Eating mostly fruits, vegetables and other plant foods, staying a healthy weight and exercising are among AICR’s recommendations shown to reduce the risk of developing cancer.
Now a new study suggests that healthy people who follow at least five of AICR’s Recommendations have a lower risk of dying from cancer by more than half compared to those who don’t follow any. And the lower risk was seen with meeting just one recommendation, getting lower for each additional recommendation followed.
The study was published in the February issue of Cancer Causes & Control.
“We found that meeting the AICR recommendations for body weight, diet, and physical activity is associated with lower cancer mortality,” says lead author Theresa Hastert, an epidemiologist at University of Michigan School of Public Health who conducted the study while at the Fred Hutchinson Cancer Research Center and the University of Washington. “Although the benefits are greatest for people who meet the most recommendations, even meeting one or two can be protective.” Continue reading
Craving a hearty dish to ward off the January blues? Rely on our Health-e-Recipe for Terrific Turkey Meatloaf for a tasty and healthy version of this favorite comfort food.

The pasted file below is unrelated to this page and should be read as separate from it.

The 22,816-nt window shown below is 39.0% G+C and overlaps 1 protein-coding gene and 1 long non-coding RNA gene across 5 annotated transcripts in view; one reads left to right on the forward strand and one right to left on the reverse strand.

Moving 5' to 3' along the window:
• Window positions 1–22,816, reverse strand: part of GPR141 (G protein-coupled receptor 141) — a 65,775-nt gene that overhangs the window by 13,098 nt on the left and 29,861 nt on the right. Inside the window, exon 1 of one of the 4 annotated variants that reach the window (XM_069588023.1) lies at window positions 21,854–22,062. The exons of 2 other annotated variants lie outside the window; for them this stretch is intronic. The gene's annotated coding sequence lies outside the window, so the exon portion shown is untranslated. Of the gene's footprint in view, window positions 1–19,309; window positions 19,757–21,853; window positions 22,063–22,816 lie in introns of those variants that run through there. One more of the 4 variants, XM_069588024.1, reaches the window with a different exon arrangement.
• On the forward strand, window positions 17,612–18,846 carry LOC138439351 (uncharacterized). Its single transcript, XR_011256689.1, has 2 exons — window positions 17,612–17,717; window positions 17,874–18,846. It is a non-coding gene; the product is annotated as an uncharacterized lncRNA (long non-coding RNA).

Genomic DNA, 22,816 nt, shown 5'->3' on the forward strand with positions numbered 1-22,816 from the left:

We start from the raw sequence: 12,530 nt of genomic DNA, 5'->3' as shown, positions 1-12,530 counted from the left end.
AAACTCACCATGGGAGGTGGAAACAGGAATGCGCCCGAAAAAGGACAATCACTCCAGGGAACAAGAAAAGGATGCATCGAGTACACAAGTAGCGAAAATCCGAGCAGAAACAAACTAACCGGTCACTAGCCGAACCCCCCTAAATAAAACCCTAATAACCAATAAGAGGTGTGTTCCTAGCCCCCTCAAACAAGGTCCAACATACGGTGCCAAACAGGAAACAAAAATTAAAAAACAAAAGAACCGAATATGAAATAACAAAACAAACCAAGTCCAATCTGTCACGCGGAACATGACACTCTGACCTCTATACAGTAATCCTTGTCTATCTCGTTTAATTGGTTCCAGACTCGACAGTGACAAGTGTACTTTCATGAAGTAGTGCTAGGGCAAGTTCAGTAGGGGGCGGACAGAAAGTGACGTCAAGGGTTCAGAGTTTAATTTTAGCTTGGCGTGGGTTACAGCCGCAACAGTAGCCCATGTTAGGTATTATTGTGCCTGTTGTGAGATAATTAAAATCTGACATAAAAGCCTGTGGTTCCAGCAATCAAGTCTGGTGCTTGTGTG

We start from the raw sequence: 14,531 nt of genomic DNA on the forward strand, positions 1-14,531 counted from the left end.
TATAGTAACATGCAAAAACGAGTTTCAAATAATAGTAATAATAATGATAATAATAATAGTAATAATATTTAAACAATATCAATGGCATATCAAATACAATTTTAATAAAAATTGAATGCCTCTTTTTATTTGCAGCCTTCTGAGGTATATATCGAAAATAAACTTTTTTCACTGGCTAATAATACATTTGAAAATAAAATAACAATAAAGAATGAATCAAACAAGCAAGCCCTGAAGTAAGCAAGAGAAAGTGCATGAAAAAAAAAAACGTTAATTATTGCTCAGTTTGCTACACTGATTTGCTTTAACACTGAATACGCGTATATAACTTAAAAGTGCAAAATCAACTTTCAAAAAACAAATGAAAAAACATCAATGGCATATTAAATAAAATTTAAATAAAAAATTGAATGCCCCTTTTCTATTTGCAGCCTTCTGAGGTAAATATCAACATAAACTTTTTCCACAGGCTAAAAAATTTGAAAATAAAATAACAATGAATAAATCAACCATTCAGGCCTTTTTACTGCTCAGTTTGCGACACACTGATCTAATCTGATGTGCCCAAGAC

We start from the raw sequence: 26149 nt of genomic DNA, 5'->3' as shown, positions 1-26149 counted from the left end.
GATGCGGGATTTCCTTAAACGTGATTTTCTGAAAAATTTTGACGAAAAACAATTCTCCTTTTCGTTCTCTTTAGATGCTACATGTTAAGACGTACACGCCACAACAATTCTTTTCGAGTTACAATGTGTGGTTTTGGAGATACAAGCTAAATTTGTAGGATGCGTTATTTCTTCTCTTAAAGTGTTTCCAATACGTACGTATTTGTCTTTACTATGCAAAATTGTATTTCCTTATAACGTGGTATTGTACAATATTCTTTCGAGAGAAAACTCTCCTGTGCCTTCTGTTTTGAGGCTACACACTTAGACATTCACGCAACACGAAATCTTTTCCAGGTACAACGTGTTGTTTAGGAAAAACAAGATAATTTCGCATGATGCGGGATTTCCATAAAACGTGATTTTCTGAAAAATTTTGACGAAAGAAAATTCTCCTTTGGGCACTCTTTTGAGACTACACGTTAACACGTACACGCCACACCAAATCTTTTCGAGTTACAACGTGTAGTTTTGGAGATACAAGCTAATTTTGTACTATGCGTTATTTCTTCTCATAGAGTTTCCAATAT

Onion and mushrooms sautéed in olive oil add cancer-preventive phytochemicals and fiber to ground turkey, a healthier choice of animal protein than ground beef (especially the leanest 7% fat kind). Worcester sauce and thyme season the meat, then egg and breadcrumbs create the perfect texture. Tomato paste and ketchup add lycopene, a phytochemical that research shows may help to prevent prostate cancer.
For only 238 calories and 6 grams of fat per serving, you get a substantial 30 grams of protein. This yummy entrée goes beautifully with mashed sweet potatoes and a steamed leafy garlicky greens. Round out your plate (and fit the New American Plate model) with a whole-grain roll, and you’ll be ready for whatever winter weather challenges that come your way!
For more delicious cancer-fighting recipes, visit the AICR Test Kitchen. Subscribe to our weekly Health-e-Recipes.
If you were to go running there’s a good chance you’ll be yearning for an apple instead of a doughnut afterwards, suggests a recent brain imaging study, and that may be because your brain is pushing you towards water.
Physical activity is one factor that can influence our appetite, possibly by its role in altering our brain signals related to hunger and pleasure. This study focused on bouts of a high-intensity activity: running.
The study was small — 15 lean men — but it may help explain how exercise relates to hunger and overall health. It was published in the American Journal of Clinical Nutrition.
In the study, the men first ran for an hour and then at a later day, they rested for an hour. For each trial, the men had easy access to water.
Ten minutes after they ran or rested, researchers scanned specific areas of the men’s brain as they looked at two dozen food images. In random order, they saw images of high-calorie foods — such as brownies, ice cream, pizza and fried chicken — and low calorie foods, including grapes, apples, lettuce, and carrots. (They also saw two dozen images of non-food items.) Continue reading